December 11, 2004
Earlier this week, Astronaut John Young resigned from NASA. I was dismayed with the short shrift that the local newspaper gave to the retirement of this legend in spaceflight -- indeed, there is not even a mention of Mr. Young on the Chronicle's spaceflight section.
But make no mistake about it, John Young is an American hero. Mr. Young served as a NASA astronaut for an incredible 42-year career, which included spending more than 800 hours in space. His unprecedented career began with the first manned flight of the Gemini program in 1965, included two Apollo moon missions, and concluded with two flights on the space shuttle, including its first flight. John Young is the longest serving astronaut of them all.
Mr Young was a US Navy test pilot when he signed up for the second astronaut class in 1962. His first mission was to pilot the first manned voyage of the Gemini program -- Gemini 3 -- which was the first American space flight to have more than one astronaut on board. In 1966, Mr. Young commanded Gemini 10, which performed the first dual rendezvous procedures during a single mission.
Three years later, and two months before Neal Armstrong set foot on the Moon, Mr Young performed the test mission to the Moon in Apollo 10, in which he orbited the Moon in the command module. He subsequently returned to the Moon in 1972 as commander of Apollo 16 in which he piloted the lunar module to its perfect landing and drove a mooncraft 16 miles across the surface of the Moon. Including the liftoff from the Moon's surface, Mr. Young was the the first man to blast into space seven times.
In 1981, Mr. Young piloted the space shuttle?s inaugural flight and guided the Columbia to a perfect runway landing, which was also a first. Two years later, Mr. Young commanded the Columbia in his sixth and final mission. He is also the only astronaut to pilot four different kinds of spacecraft.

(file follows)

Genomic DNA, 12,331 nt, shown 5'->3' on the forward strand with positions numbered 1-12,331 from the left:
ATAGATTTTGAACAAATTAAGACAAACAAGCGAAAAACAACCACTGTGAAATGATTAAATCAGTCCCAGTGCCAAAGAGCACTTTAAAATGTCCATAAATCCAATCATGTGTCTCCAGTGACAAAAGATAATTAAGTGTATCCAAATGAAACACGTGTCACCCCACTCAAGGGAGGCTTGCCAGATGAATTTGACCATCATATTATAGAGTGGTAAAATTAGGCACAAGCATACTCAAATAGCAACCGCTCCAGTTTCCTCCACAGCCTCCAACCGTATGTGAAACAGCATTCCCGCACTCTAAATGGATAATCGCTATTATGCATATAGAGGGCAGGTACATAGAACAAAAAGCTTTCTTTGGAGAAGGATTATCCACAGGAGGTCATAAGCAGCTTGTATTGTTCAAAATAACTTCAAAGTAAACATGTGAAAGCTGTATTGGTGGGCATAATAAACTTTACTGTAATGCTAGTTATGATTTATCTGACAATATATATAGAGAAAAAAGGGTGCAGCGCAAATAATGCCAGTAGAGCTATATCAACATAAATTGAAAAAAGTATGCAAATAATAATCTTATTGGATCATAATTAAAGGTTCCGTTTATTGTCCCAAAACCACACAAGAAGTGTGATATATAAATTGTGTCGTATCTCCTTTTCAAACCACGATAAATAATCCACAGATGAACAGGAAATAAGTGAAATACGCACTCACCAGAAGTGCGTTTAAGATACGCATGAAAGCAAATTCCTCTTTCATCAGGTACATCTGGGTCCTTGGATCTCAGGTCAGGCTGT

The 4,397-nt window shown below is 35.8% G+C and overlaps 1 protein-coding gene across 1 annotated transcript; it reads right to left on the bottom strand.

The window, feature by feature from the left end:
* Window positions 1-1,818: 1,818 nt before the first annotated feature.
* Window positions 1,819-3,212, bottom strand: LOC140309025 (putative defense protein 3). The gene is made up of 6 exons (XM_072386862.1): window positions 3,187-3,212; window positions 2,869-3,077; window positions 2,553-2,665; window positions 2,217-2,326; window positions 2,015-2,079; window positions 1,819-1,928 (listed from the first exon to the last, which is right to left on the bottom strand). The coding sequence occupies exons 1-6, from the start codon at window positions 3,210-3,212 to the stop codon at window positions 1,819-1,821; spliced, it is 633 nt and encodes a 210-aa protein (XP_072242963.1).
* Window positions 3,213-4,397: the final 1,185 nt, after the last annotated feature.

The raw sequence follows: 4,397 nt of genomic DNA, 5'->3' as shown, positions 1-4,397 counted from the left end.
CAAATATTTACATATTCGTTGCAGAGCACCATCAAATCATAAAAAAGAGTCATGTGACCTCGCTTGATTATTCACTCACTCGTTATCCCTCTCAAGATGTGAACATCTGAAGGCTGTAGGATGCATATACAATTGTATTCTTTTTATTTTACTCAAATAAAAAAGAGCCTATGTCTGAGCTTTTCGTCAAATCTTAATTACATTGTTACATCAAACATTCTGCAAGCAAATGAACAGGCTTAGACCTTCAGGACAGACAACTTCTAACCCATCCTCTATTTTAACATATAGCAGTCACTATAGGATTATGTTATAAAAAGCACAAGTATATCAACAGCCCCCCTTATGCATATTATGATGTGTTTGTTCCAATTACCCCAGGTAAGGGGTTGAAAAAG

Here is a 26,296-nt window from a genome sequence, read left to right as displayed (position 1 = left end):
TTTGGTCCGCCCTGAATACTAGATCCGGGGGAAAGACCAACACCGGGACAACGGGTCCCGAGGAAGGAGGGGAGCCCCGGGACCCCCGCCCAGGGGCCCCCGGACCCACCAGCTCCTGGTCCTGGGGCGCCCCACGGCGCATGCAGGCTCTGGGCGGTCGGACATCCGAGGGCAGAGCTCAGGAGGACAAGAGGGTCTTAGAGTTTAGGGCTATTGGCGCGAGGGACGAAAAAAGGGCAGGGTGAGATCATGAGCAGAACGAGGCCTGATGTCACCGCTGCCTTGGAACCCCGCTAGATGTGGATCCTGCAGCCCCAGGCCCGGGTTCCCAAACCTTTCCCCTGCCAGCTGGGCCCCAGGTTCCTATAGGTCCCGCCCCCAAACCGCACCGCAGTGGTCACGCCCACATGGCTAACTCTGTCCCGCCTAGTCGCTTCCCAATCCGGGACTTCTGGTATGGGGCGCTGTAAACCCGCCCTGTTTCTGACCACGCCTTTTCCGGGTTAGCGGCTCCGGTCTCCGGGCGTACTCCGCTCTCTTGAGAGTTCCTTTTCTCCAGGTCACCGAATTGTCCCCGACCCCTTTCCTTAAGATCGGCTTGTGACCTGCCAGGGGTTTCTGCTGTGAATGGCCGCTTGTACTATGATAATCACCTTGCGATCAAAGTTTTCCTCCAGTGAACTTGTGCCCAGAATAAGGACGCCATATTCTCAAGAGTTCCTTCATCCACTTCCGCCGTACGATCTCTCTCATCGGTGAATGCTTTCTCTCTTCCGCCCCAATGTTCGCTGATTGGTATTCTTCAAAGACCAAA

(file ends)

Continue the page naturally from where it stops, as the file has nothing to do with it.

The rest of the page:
And although a NASA lifer, Mr. Young never compromised his aviator principles for his position in the agency. In 1987, he was abruptly removed as NASA's chief astronaut when he accused NASA's chiefs of putting "launch schedule pressure" ahead of safety in the wake of the Challenger accident. His criticism was later vindicated by the report of the Presidential Commission that investigated the Challenger accident.
Just like the late astronaut Gordon Cooper and his fellow Mercury astronauts, John Young has "the Right Stuff." Here's hoping for a long and fulfilling retirement for this local Houston and American hero.
December 7, 2004
This Washington Post article reports on how Houston congressman and House Majority Leader Tom DeLay secured NASA's $16.2 billion portion of the $388 federal omnibus spending bill that Congress passed on November 20:
NASA was identified as a major sticking point when Senate and House conferees sat down to craft the final version of the omnibus spending bill near midnight Nov. 19, but Bolten, Senate Appropriations Committee Chairman Ted Stevens (R-Alaska) and DeLay were holding out for more money.
The negotiators appeared to agree on $15.9 billion for NASA, but that wasn't good enough, DeLay said later at the Space Center. "The main responsibility of the majority leader is to set the agenda for the House floor. I wouldn't schedule the bill until NASA was taken care of," he said.
And it was.
"Once you get into an omnibus bill, the leadership takes over, and you need to have an advocate in that circle," Walsh said. DeLay "was getting me more allocation every time he stepped up to the plate. He made the difference."
November 18, 2004
You can review them here.
November 17, 2004
Following on these earlier posts here and here, this Washington Post article reports on yesterday's test of the unmanned X-43A "scramjet" that broke the aircraft speed record for the second time this year. The X-43A flew at nearly 10 times the speed of sound as scientists continue their quest for "hypersonic" flight.
November 12, 2004
Commuters could soon be taking flying taxis to work instead of waiting in line for a street cab, experts suggest. British developers Avcen say Jetpods would enable quick, quiet and cheap travel to and from major cities. The futuristic machines will undergo proof-of-concept flight tests in 2006 and could be ready for action by 2010.